ecs_dockerAWS ECS allows you to run and manage Docker containers on clusters of AWS EC2 instances. This is done using task definition files: JSON files holding data describing the containers needed to run a service. It is the AWS equivalent of your everyday docker-compose file.

What we want today is to automate the deployment of docker-compose services on AWS, by translating a docker-compose YAML file into an AWS ECS task definition file, and subsequently deploying it along with an AWS Elastic Load Balancer and perhaps an AWS Route53 DNS entry.

In order to achieve this we will be using Python 3 with Amazon‘s Boto3 library. We will see various snippets showing how to achieve this. A complete, working script can be found on our GitHub account.


For the length of this tutorial it will be assumed that you have Docker, Python (2.7 will do) and Boto 3 installed. You should also have the AWS CLI installed and configured, though it is optional.

It will also be assumed that you have a VPC with at least two subnetworks, an internet gateway and working route tables.

Before to start, let’s have an overview of what we are going to build today:


Creating the AWS ECS task file

AWS‘ and Docker‘s ways of specifying composed services are different and incompatible. As such we must translate our docker-compose file into a task definition. To do this we will use Micah Hausler‘s container-transform utility. There exists a Docker container for his project which allows us to very simply run the following:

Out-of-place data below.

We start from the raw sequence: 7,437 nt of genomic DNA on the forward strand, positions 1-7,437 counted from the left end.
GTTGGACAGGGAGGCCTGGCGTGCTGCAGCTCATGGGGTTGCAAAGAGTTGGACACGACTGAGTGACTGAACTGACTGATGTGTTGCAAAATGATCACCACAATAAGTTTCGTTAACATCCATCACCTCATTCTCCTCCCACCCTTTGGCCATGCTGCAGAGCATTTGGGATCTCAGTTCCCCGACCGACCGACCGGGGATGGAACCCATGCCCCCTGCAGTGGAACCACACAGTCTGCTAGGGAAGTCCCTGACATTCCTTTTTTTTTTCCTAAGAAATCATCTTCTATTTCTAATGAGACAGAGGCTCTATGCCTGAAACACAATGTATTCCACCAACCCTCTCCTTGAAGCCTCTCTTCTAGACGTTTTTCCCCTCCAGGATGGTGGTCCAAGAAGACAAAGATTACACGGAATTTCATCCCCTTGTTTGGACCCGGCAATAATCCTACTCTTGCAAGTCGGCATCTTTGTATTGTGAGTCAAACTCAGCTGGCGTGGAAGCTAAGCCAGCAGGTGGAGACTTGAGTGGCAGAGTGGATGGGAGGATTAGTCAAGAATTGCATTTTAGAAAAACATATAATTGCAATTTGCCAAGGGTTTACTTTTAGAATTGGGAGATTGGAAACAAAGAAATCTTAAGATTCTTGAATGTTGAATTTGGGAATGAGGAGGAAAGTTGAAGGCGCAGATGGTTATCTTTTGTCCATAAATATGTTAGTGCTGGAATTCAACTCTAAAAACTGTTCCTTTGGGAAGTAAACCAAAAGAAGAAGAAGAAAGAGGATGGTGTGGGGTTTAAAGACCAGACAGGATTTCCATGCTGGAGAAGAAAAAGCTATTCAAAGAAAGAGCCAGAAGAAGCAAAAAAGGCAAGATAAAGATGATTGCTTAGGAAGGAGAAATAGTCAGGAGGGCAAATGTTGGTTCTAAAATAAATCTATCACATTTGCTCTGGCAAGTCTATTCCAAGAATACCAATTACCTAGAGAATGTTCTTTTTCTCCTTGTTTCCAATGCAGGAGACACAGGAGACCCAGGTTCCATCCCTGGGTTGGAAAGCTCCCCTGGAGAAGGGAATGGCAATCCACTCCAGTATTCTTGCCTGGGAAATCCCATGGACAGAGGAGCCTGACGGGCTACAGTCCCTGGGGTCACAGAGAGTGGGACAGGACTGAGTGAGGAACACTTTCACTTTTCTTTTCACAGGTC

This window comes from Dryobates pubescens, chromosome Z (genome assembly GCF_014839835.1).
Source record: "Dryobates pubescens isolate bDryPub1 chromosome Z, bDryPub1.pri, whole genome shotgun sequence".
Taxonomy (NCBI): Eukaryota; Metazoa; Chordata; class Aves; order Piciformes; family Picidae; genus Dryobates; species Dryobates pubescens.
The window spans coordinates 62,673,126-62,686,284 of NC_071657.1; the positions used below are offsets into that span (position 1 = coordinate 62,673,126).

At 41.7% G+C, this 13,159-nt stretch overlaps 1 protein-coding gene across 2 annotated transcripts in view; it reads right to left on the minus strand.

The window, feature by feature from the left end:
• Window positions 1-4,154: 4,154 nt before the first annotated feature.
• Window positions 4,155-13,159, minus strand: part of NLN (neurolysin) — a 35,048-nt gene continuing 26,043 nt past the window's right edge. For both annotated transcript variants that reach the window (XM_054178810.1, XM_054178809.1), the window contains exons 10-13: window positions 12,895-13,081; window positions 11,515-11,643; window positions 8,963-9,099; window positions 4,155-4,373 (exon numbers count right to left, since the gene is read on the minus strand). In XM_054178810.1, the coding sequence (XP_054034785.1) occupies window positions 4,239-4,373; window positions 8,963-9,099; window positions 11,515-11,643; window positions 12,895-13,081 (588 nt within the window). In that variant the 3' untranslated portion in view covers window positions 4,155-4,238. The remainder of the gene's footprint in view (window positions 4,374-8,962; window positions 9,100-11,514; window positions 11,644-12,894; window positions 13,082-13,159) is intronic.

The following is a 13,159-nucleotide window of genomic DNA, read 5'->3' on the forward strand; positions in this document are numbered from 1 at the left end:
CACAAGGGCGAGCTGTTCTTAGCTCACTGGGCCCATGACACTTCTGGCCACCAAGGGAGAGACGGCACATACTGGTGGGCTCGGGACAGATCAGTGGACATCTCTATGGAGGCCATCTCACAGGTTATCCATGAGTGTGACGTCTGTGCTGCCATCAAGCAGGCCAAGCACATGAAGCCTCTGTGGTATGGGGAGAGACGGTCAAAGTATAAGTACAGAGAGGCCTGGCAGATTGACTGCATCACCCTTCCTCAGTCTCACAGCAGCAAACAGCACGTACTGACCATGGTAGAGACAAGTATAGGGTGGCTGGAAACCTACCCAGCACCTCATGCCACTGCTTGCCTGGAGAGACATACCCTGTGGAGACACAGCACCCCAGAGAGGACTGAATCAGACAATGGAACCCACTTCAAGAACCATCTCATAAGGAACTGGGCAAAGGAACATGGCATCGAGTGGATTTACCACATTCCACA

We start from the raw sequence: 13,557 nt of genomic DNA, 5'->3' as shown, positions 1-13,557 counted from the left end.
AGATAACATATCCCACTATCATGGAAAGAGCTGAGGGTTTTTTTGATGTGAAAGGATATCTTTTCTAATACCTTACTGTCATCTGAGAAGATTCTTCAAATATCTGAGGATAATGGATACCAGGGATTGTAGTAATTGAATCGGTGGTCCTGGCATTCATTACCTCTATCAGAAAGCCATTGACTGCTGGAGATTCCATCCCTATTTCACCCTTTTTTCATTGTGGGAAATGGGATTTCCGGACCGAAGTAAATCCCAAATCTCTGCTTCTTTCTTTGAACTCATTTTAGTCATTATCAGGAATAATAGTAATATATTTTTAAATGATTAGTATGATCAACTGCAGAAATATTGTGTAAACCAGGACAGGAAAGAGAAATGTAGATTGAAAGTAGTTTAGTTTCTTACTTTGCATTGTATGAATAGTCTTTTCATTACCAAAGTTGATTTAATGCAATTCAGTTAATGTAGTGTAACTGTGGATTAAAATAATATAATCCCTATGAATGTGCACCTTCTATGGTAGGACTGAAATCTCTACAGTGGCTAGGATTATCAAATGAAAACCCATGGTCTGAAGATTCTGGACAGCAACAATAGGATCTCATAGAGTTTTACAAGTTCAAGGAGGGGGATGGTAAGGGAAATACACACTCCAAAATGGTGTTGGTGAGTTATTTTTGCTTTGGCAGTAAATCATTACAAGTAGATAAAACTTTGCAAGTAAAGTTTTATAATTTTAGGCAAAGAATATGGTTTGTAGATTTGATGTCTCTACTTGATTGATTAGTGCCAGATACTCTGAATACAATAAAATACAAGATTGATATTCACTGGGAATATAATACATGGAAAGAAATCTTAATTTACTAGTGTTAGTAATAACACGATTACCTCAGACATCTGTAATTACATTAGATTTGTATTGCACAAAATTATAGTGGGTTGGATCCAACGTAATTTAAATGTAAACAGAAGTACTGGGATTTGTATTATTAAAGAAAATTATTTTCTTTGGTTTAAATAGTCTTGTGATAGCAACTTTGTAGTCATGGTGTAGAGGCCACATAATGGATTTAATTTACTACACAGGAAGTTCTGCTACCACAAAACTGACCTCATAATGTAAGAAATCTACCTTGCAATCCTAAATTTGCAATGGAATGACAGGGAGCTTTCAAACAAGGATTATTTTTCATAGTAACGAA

$ docker run -i --rm micahhausler/container-transform << EOF | tee task.json
version: '2'
        image: helloworld
            - "80" # Do not specify host-side port
            - FOO=bar
        mem_limit: 256m
        cpu_shares: 10
    "containerDefinitions": [
            "cpu": 10,
            "environment": [
                    "name": "FOO",
                    "value": "bar"
            "essential": true,
            "image": "helloworld",
            "memory": 256,
            "name": "hello",
            "portMappings": [
                    "hostPort": 80
    "family": "",
    "volumes": []

Just in case, the ID of the image I am using is 9eba50e73250.

As you can see most properties you usually define in a docker-compose file have their counterpart in the task definition format.

Now this is trivial to automate using Python 3:

import json
import subprocess
import tempfile

def ecs_from_dc(dc_path):
    """Reads a docker-compose file to return an ECS task definition.
    Positional arguments:
    dc_path -- Path to the docker-compose file.
    with open(dc_path, 'r') as dc_file, tempfile.TemporaryFile('w+t') as tmp:
        ecs_task_definition = json.load(tmp)
        return ecs_task_definition

We will use the return value of this function in order to deploy our service later on.

Setting up the ECS cluster

Registering the AWS ECS task

In order to use our freshly made task definition we must first register it on AWS ECS.